If the vapor mixture contains only ideal gases, the integrals in Equations (3) and (6) are zero, z is unity for all compositions, and ()i equals 1 for each component i. At low pressures, typically less than 1 bar, it is frequently a good assumption to set ( ) = 1, but even at moderately low pressures, say in the vicinity of 1 to 10 bars, (f) is often significantly different from unity, especially if i is a polar component. [Pg.27]

At moderate densities. Equation (3-lOb) provides a very good approximation. This approximation should be used only for densities less than (about) one half the critical density. As a rough rule, the virial equation truncated after the second term is valid for the present range... [Pg.29]

Equations (7-8) and (7-9) are then used to calculate the compositions, which are normalized and used in the thermodynamic subroutines to find new equilibrium ratios,. These values are then used in the next Newton-Raphson iteration. The iterative process continues until the magnitude of the objective function 1g is less than a convergence criterion, e. If initial estimates of x, y, and a are not provided externally (for instance from previous calculations of the same separation under slightly different conditions), they are taken to be... [Pg.121]

Convergence of the iteration requires the norm of the objective vector 1g to be less than the convergence criterion, e. The initial estimates used, if not provided externally, are, in addition to Equation (7-28)... [Pg.122]

The criterion used for "too near the plait point" is that ratio of K s for the two "solvent" components is less than seven with the feed composition in the two-phase region. [Pg.127]

ERF error flag, integer variable normally zero ERF= 1 indicates parameters are not available for one or more binary pairs in the mixture ERF = 2 indicates no solution was obtained ERF = 3 or 4 indicates the specified flash temperature is less than the bubble-point temperature or greater than the dew-point temperature respectively ERF = 5 indicates bad input arguments. [Pg.320]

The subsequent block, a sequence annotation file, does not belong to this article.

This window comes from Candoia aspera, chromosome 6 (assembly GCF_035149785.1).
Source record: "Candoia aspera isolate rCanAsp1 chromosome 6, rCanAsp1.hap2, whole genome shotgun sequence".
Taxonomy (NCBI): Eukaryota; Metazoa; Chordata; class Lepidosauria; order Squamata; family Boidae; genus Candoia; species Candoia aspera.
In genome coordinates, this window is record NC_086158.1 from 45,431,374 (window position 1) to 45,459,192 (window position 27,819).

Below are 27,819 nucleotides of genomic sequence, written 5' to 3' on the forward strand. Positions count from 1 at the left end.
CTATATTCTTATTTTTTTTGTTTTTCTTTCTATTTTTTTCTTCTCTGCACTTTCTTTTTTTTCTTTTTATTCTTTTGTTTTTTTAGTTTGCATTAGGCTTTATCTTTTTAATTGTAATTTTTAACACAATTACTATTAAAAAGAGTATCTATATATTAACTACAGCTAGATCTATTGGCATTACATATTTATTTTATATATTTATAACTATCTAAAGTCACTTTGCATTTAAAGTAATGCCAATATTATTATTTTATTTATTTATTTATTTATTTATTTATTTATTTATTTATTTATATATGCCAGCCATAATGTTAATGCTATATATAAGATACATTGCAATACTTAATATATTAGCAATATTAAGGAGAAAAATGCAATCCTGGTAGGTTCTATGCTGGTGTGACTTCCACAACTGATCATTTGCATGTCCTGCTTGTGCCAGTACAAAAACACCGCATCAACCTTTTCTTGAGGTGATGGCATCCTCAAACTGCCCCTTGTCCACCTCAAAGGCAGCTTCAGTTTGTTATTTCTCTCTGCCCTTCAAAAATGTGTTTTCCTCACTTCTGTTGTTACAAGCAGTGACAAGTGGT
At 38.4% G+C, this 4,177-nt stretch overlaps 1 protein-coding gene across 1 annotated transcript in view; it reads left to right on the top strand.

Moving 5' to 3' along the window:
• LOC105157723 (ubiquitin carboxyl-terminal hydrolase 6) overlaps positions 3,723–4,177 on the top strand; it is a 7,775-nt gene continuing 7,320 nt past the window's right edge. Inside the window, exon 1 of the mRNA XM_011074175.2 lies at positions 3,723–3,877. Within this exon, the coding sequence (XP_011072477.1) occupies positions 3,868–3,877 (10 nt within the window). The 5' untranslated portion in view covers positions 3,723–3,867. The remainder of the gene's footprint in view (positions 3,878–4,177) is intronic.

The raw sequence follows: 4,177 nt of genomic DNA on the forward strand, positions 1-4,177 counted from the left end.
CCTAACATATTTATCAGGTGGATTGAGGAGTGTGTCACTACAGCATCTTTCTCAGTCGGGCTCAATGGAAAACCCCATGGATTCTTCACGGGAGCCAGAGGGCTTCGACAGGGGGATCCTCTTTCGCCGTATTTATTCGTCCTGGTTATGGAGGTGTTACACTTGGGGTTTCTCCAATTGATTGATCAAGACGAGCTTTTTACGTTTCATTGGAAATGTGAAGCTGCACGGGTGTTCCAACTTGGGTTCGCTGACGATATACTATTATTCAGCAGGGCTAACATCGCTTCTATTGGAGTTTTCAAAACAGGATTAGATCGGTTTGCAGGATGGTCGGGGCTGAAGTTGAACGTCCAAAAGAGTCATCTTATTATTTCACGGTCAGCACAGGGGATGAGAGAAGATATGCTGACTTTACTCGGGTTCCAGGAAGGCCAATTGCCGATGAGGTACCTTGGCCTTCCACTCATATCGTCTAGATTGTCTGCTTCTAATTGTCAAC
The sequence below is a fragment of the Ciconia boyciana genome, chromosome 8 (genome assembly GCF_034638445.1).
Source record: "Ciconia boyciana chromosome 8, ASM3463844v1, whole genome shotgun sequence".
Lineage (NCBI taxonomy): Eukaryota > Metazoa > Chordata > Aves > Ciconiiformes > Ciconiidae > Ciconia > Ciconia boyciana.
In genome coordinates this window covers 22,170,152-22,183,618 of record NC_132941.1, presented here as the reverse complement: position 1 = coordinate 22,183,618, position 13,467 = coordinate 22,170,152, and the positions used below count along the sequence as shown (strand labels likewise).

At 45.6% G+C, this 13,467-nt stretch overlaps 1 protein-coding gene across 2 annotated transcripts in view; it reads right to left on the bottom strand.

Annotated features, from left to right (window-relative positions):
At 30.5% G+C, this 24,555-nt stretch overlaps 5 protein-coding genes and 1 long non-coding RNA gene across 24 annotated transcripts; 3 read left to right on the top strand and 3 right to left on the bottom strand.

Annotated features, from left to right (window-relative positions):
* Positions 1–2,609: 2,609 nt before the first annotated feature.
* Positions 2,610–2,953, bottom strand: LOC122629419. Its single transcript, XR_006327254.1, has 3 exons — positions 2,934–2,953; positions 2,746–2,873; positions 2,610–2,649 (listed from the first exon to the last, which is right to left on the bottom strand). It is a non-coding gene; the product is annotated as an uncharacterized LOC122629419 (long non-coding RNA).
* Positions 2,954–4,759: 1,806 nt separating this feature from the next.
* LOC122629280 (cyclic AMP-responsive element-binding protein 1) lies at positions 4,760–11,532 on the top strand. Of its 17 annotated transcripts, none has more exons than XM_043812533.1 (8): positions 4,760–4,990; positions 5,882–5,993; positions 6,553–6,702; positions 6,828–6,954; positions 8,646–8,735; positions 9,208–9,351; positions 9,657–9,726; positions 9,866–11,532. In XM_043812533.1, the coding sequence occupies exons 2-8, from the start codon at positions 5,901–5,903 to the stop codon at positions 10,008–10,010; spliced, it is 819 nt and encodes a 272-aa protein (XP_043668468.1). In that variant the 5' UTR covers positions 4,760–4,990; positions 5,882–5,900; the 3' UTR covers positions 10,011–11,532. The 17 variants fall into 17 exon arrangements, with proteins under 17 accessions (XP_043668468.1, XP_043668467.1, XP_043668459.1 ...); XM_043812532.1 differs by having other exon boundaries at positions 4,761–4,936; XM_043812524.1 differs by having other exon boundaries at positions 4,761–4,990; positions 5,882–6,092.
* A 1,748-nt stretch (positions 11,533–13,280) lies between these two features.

PARCH reads update information from formatted cards, or other input file containing card images. Input having existing component indices replace old data with those indices. Otherwise the new component data is added to the library, with the restriction that the total number of components is always less than or equal to 100. [Pg.344]

If a reaction is reversible, there is a maximum conversion that can be achieved, the equilibrium conversion, which is less than 1.0. Fixing the mole ratio of reactants, temperature, and pressure fixes the equilibrium conversion. ... [Pg.25]

Figure 3.1a shows a flash drum used to separate by gravity a vapor-liquid mixture. The velocity of the vapor through the flash drum must be less than the settling velocity of the liquid drops. Figure 3.11) shows a simple gravity settler for removing a... [Pg.68]

On the other hand, if Ki is very small (Douglas has suggested a value less than 0.1) in Eq. (4.9), then... [Pg.107]

This means that all of component i entering with the feed Fz leaves with the liquid phase as Lxi. Thus, if a component is required to leave in the liquid phase, its K value should be small (typically less than 0.1). [Pg.107]

Ideally, the K value for the light key component in the phase separation should be greater than 10, and at the same time, the K value for the heavy key should be less than 0.1. Having such circumstances leads to a good separation in a single stage. However, use of phase separators might still be effective in the flowsheet if the K values for the key components are not so extreme. Under such circumstances a more crude separation must be accepted. [Pg.107]

This is an exothermic, reversible, homogeneous reaction taking place in a single liquid phase. The liquid butadiene feed contains 0.5 percent normal butane as an impurity. The sulfur dioxide is essentially pure. The mole ratio of sulfur dioxide to butadiene must be kept above 1 to prevent unwanted polymerization reactions. A value of 1.2 is assumed. The temperature in the process must be kept above 65°C to prevent crystallization of the butadiene sulfone but below lOO C to prevent its decomposition. The product must contain less than 0.5 wt% butadiene and less thM 0.3 wt% sulfur dioxide. [Pg.118]